Nearly all states cut Medicaid payments as stimulus runs out

Forty-six states reduced Medicaid pay for fiscal 2012 so far, with physicians affected in 14 of them.

By Doug Trapp — Posted Nov. 7, 2011

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Fourteen states and the District of Columbia cut Medicaid physician pay for fiscal year 2011, down from 20 states in fiscal 2010. But continuing state budget deficits could lead to more new fee cuts than those already adopted for fiscal 2012, according to the Kaiser Family Foundation.

The foundation's 11th annual survey of state Medicaid programs concluded that continued Medicaid budget pressure on many states led them to expand cost-saving measures in 2011 and 2012. These moves included increasing enrollment in Medicaid managed care, reducing or ending optional benefits such as dental care, tightening prescription drug formularies, and enacting or hiking co-payments, according to the Kaiser report, released on Oct. 27.

However, reducing Medicaid fees to doctors and other health professionals was the most common cost-saving option enacted by states, according to the report. Twenty-two states adopted Medicaid physician fee cuts in fiscal 2011 or 2012, said Vernon K. Smith, PhD, report co-author and managing principal of Health Management Associates, a research and consulting firm.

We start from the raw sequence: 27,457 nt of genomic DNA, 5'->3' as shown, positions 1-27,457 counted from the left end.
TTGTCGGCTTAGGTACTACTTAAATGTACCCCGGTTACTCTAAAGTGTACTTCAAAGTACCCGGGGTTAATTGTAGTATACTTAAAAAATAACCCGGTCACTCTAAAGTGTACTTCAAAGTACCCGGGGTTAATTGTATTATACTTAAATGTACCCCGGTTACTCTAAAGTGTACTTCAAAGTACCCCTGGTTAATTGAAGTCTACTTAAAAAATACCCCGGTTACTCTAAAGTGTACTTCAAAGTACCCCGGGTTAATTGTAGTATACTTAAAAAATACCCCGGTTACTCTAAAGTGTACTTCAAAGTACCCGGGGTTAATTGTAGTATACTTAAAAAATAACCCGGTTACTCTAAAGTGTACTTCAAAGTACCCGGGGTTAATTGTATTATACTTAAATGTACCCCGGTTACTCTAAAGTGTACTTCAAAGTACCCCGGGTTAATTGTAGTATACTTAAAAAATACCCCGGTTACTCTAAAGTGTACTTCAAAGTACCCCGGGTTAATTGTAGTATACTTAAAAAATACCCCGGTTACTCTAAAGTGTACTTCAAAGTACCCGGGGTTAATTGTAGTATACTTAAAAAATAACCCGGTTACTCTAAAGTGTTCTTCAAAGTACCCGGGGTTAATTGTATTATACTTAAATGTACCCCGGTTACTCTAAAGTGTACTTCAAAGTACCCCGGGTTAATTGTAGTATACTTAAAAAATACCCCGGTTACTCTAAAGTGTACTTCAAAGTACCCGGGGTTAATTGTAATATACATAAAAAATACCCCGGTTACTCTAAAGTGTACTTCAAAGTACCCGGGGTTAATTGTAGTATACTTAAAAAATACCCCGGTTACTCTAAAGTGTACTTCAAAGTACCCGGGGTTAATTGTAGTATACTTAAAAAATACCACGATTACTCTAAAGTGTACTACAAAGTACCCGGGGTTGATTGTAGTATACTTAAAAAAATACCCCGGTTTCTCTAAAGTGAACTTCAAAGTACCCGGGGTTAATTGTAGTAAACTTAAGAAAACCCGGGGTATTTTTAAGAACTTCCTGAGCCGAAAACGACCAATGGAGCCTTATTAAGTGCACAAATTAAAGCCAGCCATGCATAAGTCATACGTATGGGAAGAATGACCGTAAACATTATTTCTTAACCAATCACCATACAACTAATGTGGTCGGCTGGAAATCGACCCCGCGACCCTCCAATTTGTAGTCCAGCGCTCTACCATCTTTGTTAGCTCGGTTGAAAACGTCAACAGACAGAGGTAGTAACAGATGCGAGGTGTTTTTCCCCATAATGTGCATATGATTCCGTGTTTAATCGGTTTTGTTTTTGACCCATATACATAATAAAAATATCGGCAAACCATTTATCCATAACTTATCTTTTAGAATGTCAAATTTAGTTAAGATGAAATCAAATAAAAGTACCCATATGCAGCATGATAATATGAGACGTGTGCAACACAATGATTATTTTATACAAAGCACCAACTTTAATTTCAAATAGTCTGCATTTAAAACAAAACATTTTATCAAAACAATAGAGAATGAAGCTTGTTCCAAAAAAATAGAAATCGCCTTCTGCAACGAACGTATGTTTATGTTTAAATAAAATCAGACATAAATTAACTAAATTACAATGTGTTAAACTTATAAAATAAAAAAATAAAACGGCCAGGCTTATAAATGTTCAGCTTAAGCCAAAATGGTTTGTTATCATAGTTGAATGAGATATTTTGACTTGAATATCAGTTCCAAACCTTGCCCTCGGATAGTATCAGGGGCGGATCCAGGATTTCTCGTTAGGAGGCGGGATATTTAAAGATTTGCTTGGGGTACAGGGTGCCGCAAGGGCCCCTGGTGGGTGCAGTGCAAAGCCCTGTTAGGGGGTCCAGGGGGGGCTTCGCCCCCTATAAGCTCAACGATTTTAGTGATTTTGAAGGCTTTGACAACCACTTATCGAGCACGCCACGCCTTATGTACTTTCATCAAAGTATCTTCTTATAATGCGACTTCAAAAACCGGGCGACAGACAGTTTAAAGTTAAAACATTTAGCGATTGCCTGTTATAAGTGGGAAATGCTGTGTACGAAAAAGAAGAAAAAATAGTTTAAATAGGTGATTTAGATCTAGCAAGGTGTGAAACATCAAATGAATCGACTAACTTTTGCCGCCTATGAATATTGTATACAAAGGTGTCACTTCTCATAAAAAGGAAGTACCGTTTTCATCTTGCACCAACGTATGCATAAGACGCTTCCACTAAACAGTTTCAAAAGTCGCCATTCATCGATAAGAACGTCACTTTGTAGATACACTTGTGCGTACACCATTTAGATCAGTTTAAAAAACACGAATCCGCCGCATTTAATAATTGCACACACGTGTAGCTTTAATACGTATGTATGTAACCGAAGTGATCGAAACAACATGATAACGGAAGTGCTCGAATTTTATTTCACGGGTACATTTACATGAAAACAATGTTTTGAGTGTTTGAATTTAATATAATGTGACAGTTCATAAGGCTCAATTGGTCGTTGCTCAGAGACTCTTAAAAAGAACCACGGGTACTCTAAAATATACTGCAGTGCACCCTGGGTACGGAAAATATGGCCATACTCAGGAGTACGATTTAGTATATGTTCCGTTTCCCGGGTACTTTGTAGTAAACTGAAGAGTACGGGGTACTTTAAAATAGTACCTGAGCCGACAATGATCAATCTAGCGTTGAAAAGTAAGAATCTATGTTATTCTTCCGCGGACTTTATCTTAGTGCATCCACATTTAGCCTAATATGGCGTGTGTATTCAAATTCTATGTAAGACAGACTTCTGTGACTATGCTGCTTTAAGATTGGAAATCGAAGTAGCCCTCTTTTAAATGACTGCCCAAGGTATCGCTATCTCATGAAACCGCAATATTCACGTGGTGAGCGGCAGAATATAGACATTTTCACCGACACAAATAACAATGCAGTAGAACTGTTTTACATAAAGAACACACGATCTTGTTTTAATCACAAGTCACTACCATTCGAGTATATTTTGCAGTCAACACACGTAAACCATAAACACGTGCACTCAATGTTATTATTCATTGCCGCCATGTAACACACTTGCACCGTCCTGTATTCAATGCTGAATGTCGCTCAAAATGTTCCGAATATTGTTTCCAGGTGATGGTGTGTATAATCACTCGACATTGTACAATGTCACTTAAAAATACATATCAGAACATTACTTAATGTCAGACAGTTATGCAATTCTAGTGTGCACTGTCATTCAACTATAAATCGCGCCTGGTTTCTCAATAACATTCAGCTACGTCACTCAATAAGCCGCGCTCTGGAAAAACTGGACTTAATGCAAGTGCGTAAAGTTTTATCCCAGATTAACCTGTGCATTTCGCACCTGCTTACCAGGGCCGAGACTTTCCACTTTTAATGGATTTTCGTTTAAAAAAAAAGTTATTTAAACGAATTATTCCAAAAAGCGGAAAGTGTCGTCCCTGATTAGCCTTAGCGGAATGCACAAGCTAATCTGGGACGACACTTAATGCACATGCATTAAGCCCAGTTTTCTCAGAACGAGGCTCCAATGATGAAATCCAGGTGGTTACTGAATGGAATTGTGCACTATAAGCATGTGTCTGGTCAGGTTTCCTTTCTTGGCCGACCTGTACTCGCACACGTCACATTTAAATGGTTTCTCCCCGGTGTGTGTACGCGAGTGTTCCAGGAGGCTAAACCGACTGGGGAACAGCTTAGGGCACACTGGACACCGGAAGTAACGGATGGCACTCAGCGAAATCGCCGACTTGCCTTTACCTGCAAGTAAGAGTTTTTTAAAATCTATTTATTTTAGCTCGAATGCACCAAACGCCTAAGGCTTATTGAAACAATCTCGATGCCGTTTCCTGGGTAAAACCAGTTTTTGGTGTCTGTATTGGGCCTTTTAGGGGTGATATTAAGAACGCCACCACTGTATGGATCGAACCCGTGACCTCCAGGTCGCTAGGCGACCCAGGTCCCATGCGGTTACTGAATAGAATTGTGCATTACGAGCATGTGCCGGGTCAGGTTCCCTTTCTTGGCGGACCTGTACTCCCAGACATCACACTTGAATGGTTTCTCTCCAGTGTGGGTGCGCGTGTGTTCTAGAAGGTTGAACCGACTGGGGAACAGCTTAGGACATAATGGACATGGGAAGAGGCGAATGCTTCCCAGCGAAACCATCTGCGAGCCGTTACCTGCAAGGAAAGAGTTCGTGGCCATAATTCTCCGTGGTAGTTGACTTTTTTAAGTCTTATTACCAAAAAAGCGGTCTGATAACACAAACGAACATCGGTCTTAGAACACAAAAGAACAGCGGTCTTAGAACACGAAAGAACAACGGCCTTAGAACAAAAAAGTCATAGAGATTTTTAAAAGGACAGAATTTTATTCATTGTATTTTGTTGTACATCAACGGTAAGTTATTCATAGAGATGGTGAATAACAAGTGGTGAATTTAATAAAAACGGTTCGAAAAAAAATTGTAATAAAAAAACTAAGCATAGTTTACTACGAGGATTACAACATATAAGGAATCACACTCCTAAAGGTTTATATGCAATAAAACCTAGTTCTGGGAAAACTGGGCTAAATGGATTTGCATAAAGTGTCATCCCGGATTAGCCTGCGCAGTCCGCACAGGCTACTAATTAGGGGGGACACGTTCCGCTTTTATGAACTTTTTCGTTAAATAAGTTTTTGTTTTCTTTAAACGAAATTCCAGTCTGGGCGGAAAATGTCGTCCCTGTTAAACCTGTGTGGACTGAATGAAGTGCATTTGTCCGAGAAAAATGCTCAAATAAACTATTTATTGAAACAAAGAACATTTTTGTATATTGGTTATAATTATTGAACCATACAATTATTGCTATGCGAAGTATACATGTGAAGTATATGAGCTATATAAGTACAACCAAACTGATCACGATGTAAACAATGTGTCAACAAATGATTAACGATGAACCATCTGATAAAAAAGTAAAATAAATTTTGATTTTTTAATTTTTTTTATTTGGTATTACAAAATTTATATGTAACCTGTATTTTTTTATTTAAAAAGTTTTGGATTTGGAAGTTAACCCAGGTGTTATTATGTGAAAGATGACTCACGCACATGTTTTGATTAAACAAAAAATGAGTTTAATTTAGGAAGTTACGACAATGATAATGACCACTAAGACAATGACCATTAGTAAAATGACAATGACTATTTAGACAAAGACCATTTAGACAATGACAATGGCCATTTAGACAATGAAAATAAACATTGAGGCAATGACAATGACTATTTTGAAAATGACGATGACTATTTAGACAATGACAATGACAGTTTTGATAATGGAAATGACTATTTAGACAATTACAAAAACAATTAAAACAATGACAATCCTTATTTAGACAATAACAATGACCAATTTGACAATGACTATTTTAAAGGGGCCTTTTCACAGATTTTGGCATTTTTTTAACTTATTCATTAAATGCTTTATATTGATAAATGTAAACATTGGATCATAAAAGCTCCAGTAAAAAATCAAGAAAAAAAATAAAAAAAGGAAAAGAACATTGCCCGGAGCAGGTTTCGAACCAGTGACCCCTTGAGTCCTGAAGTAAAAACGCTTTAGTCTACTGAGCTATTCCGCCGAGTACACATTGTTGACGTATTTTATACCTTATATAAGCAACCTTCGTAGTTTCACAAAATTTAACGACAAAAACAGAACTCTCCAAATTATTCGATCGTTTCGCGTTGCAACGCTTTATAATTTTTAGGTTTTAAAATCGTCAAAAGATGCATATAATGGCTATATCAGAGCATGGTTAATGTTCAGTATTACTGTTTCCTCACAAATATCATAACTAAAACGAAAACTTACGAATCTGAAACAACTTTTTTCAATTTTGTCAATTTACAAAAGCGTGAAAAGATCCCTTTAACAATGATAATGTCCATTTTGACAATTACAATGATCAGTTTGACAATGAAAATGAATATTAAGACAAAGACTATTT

In total, 39 states reduced Medicaid fees for physicians, hospitals or others caring for Medicaid enrollees in fiscal 2011. In fiscal 2012, 46 states adopted rate cuts, according to the report.

Not all states cut Medicaid physician pay. Six states actually increased Medicaid doctor fees in fiscal 2011. Alaska raised rates for fiscal 2012. Also in fiscal 2011, 33 states were able to expand Medicaid eligibility, and 22 states did so for 2012. These expansions were possible in part because of funding from the 2009 federal stimulus package and the health system reform law.

Overall, state fee cuts outstripped the increases, Smith said. "The cuts tend to be broad and large, and the increases tend to be smaller and targeted." Also, reductions this year were about as likely to apply to primary care services as to specialists, Smith said. Previously, states had cut specialist pay before setting their sights on primary care.

The stimulus provided $103 billion in enhanced Medicaid funding from fiscal 2009 to 2011, Smith said. But those funds dried up this year, eliminating a source of federal revenue that had been used to plug budget holes.

States are not eager to reduce Medicaid physician pay, Smith said. "Rate cuts are undertaken only because of the intensity of the fiscal pressure that states are under." Also, the threat of repeated Medicaid fee cuts raises concerns that enrollees will have more difficulty accessing needed care, he said.